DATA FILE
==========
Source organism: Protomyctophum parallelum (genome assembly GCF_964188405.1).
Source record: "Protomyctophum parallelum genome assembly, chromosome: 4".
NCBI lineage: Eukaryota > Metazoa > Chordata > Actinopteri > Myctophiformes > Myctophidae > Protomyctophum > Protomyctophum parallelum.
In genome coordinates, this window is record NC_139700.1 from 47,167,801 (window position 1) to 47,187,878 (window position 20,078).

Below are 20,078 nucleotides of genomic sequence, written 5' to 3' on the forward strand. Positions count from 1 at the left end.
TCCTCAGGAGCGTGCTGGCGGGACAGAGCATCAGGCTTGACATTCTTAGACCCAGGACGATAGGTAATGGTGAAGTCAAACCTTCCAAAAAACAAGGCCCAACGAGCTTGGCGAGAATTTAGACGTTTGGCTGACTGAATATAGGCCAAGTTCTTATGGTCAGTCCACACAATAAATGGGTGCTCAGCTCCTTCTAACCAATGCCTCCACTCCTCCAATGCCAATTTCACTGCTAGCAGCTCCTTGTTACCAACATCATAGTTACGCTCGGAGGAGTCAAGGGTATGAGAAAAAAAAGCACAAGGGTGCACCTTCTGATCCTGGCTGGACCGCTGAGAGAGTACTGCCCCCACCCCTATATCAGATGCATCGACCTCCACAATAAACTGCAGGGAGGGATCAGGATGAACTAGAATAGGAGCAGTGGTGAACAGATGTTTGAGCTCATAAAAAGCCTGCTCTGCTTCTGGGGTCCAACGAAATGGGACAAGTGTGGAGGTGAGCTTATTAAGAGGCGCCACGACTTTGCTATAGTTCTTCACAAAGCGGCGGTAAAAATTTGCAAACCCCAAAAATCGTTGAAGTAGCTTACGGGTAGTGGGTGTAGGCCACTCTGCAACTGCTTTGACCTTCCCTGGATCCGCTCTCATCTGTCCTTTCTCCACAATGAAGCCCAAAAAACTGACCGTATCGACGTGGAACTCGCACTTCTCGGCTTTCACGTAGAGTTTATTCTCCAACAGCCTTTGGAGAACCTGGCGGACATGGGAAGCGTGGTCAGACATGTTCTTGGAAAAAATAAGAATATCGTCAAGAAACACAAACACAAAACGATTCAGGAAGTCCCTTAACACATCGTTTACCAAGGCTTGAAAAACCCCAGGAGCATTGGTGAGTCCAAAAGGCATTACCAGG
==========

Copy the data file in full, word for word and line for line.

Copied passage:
Source organism: Protomyctophum parallelum (genome assembly GCF_964188405.1).
Source record: "Protomyctophum parallelum genome assembly, chromosome: 4".
NCBI lineage: Eukaryota > Metazoa > Chordata > Actinopteri > Myctophiformes > Myctophidae > Protomyctophum > Protomyctophum parallelum.
In genome coordinates, this window is record NC_139700.1 from 47,167,801 (window position 1) to 47,187,878 (window position 20,078).

Below are 20,078 nucleotides of genomic sequence, written 5' to 3' on the forward strand. Positions count from 1 at the left end.
TCCTCAGGAGCGTGCTGGCGGGACAGAGCATCAGGCTTGACATTCTTAGACCCAGGACGATAGGTAATGGTGAAGTCAAACCTTCCAAAAAACAAGGCCCAACGAGCTTGGCGAGAATTTAGACGTTTGGCTGACTGAATATAGGCCAAGTTCTTATGGTCAGTCCACACAATAAATGGGTGCTCAGCTCCTTCTAACCAATGCCTCCACTCCTCCAATGCCAATTTCACTGCTAGCAGCTCCTTGTTACCAACATCATAGTTACGCTCGGAGGAGTCAAGGGTATGAGAAAAAAAAGCACAAGGGTGCACCTTCTGATCCTGGCTGGACCGCTGAGAGAGTACTGCCCCCACCCCTATATCAGATGCATCGACCTCCACAATAAACTGCAGGGAGGGATCAGGATGAACTAGAATAGGAGCAGTGGTGAACAGATGTTTGAGCTCATAAAAAGCCTGCTCTGCTTCTGGGGTCCAACGAAATGGGACAAGTGTGGAGGTGAGCTTATTAAGAGGCGCCACGACTTTGCTATAGTTCTTCACAAAGCGGCGGTAAAAATTTGCAAACCCCAAAAATCGTTGAAGTAGCTTACGGGTAGTGGGTGTAGGCCACTCTGCAACTGCTTTGACCTTCCCTGGATCCGCTCTCATCTGTCCTTTCTCCACAATGAAGCCCAAAAAACTGACCGTATCGACGTGGAACTCGCACTTCTCGGCTTTCACGTAGAGTTTATTCTCCAACAGCCTTTGGAGAACCTGGCGGACATGGGAAGCGTGGTCAGACATGTTCTTGGAAAAAATAAGAATATCGTCAAGAAACACAAACACAAAACGATTCAGGAAGTCCCTTAACACATCGTTTACCAAGGCTTGAAAAACCCCAGGAGCATTGGTGAGTCCAAAAGGCATTACCAGG